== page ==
The G-450’s input filtering starts at the AC receptacle, with an X-Capacitor, coil and four Y-Capacitors. The main PCB adds another X-Capacitor, 1.5 coils (one only goes over Active/Line, but not Neutral), two Y-Capacitors and one MOV, bringing the total component count to two X-Capacitors, 2.5 coils, six Y-Capacitors and one MOV, which is plenty of components. Four Infineon IP50R399CP Transistors are present on the primary side – two PFC transistors and two switching transistors. They are rated for 9A at 25°C and 6A at 100°C and have a Drain-Source Resistance, or RDS-on of 0.399Ω. The PFC transistors are controlled by an Infineon ICE3PCS01G APFC Controller IC, and the switchers are driven by an ICE2HS01G Resonant controller. The primary side capacitor is a 330µF part supplied by the Japanese Nippon Chemi-Con.
The other electrolytic capacitors are supplied mostly by Chemi-Con, although some of them are supplied by Rubycon – another very reliable Japanese brand. There are also some polymer capacitor supplied by Enesol – a Korean company.
The 12V rail uses the same semi-synchronous design as the 350GT and interestingly, the same silicon components are also used – two NXP PSMN2R640YS MOSFETs and two Diodes Inc. SBR10U45 schottky rectifiers. These components are more than good enough for the labelled 37A, and are also used by the more powerful G-550. The other two rails use DC-DC conversion from the 12V rail, which is more efficient than having separate rectification circuits. There are seven Infineon IPD060N03L MOSFETs used on the DC-DC VRMs – four on the 5V rail and three on the 3.3V rail. They are rated for 50A, regardless of the temperature, and 0.006Ω RDS-on. I couldn’t find any information or a datasheet on the IC that controls the VRMs. The main secondary side controller IC is a Silicon Touch PS223. It supports Over Temperature Protection (OTP), Under Voltage Protection (UVP), Over Voltage Protection (OVP) and Over Current Protection (OCP) for up to two 12V Rails, although the manufacturer opted not to take advantage of this and only use a single 12V rail.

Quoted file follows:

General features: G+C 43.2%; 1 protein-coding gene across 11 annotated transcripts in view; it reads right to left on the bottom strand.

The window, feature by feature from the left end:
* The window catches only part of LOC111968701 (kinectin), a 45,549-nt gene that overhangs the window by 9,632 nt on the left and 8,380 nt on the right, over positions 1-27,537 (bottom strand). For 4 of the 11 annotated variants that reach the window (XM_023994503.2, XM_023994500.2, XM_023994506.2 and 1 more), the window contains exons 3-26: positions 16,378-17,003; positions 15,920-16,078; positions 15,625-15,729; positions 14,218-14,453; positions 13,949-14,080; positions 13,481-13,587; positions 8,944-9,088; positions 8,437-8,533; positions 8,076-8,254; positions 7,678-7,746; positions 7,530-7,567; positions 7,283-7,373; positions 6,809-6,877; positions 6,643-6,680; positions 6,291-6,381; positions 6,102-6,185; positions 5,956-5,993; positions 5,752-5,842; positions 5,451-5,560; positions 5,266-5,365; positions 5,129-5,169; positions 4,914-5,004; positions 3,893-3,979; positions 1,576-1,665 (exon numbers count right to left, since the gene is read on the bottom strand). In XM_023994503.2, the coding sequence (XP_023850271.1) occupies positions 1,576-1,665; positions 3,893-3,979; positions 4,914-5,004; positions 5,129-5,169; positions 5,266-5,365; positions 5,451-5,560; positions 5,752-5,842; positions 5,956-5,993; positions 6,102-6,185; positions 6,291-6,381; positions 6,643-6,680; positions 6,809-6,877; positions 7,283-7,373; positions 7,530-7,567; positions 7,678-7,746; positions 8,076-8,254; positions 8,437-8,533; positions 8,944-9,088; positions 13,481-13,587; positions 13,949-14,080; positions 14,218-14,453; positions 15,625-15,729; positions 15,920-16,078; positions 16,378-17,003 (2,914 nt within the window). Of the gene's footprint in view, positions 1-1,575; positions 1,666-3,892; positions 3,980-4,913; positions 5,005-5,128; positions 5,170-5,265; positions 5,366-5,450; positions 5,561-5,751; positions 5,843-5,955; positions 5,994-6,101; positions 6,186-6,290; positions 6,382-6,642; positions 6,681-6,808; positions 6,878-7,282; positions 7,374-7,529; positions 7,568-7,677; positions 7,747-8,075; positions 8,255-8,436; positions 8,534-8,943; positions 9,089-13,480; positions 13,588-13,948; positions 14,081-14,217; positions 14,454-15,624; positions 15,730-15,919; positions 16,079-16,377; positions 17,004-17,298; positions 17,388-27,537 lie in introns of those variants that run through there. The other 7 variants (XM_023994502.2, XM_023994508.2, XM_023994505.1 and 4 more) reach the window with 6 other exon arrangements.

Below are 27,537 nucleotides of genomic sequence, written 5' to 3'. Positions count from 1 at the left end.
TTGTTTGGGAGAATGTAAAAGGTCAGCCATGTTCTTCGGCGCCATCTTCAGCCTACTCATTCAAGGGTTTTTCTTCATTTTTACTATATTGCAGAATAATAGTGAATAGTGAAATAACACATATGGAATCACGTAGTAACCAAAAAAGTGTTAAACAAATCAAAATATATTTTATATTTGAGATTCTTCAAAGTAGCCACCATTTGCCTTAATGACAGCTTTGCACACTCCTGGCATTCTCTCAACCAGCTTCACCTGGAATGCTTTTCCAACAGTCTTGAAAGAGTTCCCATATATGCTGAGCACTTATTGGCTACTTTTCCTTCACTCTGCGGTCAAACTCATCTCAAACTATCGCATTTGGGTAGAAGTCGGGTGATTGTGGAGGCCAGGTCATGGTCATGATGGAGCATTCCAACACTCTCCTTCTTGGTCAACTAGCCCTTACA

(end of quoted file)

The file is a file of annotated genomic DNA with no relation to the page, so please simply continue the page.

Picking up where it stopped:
The soldering is generally very tidy, with the exception of a few hand-done joints. There are no loose solder blobs, or any joints without enough solder.
The fan is the same model used on the 350GT – an ADDA ball bearing part. It has maximum speed, airflow and noise ratings of 2200RPM, 87.87CFM, and 39dB respectively. It was also very quiet until we approached full load. It was never disturbingly loud, though. The heat sinks are a sufficient size for an efficient 450W product.